So you bought a DSLR camera and have it set to Auto, because you have no idea what any of the settings on the top dial mean, right? This article is the first step in taking creative control of your images and not letting the camera choose what IT wants your image to look like.
What is Aperture? What is Aperture Priority? Your Aperture is the diaphram(hole) in your lens that opens wide or shrinks small to let light into the sensor. It also controls your depth of field, or how much of the picture you want in focus.
Lets say, you want to take a portrait shot of someone, and you want them to be sharp, but you want that beautiful, blurry background(called bokeh). How do you get that look? You simply adjust your aperture so that the hole in the lens is wider or larger.
Aperture is measured in F stops. You will see numbers like f/1.8, f/2.8, f/4, f5.1, f/7.1, f/8, f/11, f/16, f/22, etc. What you need to know is this; the smaller the number, the larger the aperture. So in my examples, f/1.8 would be the widest aperture, and f/22 would be the smallest. So if you want that blurry background, or, in photography terms, shallow depth of field, you want your aperture at f/1.8. Conversely, if you are taking a landscape photo and want all of the photo in focus, or in photography terms, greater depth of field, you would set your aperture to f/22. As you make your way from f/1.8 to f/22, the depth of field begins to change, making more and more of the picture come into focus.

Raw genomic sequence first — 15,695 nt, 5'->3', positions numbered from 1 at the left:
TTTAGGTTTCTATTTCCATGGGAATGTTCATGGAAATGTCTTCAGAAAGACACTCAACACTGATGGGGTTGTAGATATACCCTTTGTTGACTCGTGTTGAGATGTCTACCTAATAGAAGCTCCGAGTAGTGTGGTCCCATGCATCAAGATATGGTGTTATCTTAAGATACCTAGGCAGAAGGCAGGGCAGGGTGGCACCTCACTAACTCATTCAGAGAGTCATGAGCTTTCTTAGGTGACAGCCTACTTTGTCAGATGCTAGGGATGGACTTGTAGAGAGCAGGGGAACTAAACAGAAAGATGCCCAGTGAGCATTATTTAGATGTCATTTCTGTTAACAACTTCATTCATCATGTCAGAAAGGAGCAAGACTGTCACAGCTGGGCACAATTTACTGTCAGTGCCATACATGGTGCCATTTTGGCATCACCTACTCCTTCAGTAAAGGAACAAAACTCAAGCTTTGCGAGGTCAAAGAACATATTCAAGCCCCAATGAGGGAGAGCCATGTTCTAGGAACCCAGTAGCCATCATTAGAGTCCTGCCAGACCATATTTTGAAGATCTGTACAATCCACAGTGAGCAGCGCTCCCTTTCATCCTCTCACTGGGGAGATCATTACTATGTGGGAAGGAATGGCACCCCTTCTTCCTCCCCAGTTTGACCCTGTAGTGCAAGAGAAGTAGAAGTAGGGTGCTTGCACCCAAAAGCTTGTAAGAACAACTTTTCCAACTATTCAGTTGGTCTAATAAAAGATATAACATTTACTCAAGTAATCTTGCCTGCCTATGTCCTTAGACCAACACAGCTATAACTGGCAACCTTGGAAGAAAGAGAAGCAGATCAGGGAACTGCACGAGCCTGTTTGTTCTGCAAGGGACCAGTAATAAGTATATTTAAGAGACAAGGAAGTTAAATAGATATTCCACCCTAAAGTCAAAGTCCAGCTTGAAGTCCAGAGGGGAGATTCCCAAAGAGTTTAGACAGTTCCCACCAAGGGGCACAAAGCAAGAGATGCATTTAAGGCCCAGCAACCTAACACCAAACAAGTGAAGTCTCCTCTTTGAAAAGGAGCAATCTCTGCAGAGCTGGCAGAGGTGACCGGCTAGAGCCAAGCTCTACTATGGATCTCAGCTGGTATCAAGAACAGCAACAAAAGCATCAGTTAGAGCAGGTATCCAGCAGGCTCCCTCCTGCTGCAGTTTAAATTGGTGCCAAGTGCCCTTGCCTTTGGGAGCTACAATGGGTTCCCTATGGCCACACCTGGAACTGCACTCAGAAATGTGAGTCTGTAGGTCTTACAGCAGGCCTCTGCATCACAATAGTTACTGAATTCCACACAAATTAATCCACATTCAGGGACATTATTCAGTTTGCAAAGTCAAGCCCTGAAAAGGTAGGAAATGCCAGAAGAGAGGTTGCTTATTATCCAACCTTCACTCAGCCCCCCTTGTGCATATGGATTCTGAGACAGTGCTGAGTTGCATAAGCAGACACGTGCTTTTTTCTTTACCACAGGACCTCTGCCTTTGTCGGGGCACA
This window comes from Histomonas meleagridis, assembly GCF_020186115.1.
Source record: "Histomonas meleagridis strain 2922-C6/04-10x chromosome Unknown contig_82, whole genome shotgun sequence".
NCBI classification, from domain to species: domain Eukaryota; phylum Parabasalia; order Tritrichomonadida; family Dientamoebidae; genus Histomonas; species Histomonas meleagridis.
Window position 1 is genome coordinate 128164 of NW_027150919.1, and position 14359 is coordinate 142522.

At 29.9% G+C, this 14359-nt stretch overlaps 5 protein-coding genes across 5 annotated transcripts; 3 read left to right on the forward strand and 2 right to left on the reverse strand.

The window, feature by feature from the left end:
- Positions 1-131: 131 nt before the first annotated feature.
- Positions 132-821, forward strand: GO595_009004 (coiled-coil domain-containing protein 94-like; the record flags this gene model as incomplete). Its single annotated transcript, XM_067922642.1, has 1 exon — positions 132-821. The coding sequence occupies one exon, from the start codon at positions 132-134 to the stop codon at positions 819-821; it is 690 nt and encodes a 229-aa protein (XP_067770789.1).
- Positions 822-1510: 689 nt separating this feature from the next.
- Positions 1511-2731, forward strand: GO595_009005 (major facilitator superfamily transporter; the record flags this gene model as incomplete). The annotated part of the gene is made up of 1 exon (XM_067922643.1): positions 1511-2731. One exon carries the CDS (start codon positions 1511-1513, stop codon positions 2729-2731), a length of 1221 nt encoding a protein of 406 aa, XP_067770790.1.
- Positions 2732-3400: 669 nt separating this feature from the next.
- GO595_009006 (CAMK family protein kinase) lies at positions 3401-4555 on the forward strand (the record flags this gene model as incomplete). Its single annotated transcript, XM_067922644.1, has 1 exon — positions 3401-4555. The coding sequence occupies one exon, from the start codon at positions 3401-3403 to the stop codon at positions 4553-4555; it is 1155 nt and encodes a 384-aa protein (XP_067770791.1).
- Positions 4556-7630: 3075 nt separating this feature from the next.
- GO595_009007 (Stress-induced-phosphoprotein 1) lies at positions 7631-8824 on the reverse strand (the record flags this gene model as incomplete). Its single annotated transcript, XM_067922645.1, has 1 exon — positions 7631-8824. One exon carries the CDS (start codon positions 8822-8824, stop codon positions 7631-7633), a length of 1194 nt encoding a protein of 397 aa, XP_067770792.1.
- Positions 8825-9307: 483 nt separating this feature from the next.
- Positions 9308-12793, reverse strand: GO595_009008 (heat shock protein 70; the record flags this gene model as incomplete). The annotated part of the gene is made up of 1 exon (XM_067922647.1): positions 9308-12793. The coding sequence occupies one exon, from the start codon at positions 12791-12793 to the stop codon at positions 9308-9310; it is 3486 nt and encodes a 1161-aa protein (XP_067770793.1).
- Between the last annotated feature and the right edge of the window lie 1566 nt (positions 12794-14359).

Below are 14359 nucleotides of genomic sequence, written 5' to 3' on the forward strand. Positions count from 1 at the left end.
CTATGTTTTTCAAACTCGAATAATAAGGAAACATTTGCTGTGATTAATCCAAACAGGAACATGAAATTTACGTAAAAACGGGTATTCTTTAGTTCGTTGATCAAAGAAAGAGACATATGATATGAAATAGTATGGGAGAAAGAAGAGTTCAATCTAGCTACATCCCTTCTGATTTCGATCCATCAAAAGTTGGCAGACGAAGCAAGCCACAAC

Now, most kit lenses that come with your new DSLR have a minimum and maximum aperture. Usually they start at f/4, and go up to f/22. Some will vary in minimum aperture as well. For example, a Nikon 18-55mm kit lens that comes with a Nikon D3300, will say something like this; f/3.5-5.6 or on the barrel of the lens, 1;3.5-5.6. That simply means that at the shortest focal length of 18mm, the minimum aperture is f/3.5, and at the longest focal length of 55mm, the minimum aperture is f/5.6. The more expensive, higher end lenses have a constant minimum aperture throughout the focal range.
Now lets get into taking our camera off of Auto! Lets put it into whats called Aperture Priority mode. Turn the dial on top of the camera to "A" or "Av." This is a semi-auto mode that lets you control the depth of field, while the camera then determines the shutter speed based on its meter. Now you can adjust the aperture from its lowest number up to its highest, take some shots and experiment with that depth of field. Boom! You have taken your first step in taking creative control of your images! Now go out and get some shooting in, and come back to read the next article on Shutter Speed, and Shutter Priority.